organic_mens_teeGlobal market research analyst Mintel recently conducted some research that reveals that sales of organic and ethical clothing more than quadrupled in the period 2004 to 2009, making it a £175 million business by early 2009.

For individuals, and businesses, ethical issues such as fair trade, environmental protection and supply chain problems have become increasingly important and this is one reason that the space for organic and ethical clothing in the market place has grown, but it’s not the only reason.

Another reason is that consumers are watching their pennies and dimes, and it’s natural for them to make careful purchasing choices and they increasingly look for clothing that minimises impact on the environment, and maximises the benefits of trade to those at the bottom of the supply chain.  This means that everybody, from the Mum buying school T-shirts for her school-kids, through to the teen at university who wants a hoodie that says something about him that will impress his peer group, through to the HR Manager who is ordering personalised uniforms for a staff of over a thousand, will focus not just on value for money, but also on value to people and the planet.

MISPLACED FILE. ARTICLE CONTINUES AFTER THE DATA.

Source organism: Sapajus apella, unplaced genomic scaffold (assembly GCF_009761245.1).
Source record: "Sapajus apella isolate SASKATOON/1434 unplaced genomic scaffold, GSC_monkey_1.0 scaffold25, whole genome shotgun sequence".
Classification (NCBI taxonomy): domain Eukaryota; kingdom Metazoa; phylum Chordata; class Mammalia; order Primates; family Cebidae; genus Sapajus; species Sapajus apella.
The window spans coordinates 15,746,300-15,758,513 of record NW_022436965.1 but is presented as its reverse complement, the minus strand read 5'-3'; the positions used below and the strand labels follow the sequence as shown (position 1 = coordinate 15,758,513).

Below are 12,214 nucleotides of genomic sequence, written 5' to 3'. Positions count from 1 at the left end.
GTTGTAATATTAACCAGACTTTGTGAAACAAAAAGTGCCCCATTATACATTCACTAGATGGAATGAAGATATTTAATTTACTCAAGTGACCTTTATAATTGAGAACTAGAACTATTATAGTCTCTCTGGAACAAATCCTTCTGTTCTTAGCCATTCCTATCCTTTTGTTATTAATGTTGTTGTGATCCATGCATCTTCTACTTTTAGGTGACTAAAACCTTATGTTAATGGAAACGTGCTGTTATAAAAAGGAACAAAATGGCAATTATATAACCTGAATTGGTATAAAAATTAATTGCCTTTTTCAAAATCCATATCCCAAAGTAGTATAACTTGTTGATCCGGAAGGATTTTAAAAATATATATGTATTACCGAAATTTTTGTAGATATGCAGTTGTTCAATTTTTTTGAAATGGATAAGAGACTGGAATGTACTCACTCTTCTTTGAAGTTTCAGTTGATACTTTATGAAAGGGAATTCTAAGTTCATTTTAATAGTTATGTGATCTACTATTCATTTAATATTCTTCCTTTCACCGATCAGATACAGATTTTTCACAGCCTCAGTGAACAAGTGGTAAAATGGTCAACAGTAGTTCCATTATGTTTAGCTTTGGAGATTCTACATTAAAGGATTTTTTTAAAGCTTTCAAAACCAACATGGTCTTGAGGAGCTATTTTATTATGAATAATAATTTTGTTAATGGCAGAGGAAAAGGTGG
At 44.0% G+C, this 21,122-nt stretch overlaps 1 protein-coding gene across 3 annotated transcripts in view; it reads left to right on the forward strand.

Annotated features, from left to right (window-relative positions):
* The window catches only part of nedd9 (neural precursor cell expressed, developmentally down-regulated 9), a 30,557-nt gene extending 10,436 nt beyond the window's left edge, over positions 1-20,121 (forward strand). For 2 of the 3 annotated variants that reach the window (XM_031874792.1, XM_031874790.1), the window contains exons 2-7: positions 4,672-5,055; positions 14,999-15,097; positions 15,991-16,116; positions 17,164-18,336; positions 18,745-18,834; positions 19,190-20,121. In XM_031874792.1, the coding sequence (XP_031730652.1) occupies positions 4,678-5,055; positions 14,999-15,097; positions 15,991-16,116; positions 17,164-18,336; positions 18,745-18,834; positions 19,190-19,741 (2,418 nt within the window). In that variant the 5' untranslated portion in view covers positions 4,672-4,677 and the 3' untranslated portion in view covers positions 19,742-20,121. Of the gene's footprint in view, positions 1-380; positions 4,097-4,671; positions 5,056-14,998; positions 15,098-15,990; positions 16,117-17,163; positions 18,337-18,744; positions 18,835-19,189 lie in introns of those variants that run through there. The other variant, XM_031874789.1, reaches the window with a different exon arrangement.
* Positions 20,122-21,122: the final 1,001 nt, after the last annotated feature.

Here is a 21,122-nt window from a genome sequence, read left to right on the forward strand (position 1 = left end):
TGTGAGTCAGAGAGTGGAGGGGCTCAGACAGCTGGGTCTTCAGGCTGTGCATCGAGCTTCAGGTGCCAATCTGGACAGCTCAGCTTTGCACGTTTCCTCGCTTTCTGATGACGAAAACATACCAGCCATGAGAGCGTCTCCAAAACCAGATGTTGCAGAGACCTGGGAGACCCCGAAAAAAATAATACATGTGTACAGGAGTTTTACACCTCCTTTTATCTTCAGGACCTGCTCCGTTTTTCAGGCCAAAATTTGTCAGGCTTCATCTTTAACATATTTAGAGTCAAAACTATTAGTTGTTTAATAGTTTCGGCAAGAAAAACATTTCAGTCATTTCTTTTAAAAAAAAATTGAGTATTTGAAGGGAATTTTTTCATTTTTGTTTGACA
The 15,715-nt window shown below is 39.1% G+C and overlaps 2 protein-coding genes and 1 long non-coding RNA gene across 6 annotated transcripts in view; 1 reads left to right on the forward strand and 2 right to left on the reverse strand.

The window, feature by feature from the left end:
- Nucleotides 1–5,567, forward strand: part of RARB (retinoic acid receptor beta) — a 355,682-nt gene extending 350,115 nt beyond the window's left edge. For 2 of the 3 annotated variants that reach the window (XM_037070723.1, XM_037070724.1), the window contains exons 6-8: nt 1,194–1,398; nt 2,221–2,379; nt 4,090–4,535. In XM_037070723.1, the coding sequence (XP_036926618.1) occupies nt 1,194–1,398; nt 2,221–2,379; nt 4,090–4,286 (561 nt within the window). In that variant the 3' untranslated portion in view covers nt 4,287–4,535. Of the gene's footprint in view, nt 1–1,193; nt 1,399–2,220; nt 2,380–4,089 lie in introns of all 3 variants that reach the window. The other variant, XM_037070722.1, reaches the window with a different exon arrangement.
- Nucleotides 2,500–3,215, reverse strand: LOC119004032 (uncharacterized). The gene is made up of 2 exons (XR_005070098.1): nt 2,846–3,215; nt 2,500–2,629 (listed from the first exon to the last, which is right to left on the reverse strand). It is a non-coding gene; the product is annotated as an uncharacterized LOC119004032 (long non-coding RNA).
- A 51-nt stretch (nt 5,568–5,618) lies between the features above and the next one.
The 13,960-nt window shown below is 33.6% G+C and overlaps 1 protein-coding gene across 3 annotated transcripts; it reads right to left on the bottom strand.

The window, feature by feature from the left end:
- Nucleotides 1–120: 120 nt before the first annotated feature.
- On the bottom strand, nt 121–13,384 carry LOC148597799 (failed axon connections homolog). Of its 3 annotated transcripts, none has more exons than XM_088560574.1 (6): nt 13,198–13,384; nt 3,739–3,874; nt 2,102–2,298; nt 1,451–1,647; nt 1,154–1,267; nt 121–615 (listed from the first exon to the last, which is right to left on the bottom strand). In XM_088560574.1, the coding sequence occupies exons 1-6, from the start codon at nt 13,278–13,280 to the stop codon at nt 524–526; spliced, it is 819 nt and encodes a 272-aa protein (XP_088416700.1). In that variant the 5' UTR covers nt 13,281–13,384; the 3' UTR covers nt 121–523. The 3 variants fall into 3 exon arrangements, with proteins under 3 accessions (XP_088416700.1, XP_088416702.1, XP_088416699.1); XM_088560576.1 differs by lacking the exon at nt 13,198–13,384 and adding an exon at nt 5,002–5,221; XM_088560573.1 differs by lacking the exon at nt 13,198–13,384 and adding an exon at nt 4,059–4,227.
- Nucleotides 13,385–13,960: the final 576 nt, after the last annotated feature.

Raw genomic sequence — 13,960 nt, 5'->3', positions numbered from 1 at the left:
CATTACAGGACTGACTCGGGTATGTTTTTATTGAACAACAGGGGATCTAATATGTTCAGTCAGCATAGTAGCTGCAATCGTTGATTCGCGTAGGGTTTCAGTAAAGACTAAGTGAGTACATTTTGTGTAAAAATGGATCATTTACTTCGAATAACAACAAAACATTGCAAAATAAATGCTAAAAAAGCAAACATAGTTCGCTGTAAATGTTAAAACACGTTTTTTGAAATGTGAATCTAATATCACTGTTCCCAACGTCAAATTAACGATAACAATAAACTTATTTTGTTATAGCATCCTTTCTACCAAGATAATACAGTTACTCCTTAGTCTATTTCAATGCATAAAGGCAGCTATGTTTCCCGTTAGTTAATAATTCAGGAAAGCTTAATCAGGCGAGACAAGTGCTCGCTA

Organic and ethical baby clothing has been one of the biggest growth areas of this expanding market, and its not at all surprising, when you think of how concerned new parents are to ensure their baby is as healthy and happy as possible. Conventionally grown cotton uses only 3% of the world’s farmland but soaks up 25% of the world’s pesticides – not something anybody wants to contemplate next to their baby’s delicate skin.

So whether it’s a T-shirt for a newborn, rough and tumble training shirts for the local rugby team, or work-wear for hundreds of staff, it’s likely that organic clothing will be the first choice in the future.

About The Author

Leave a Reply

Your email address will not be published.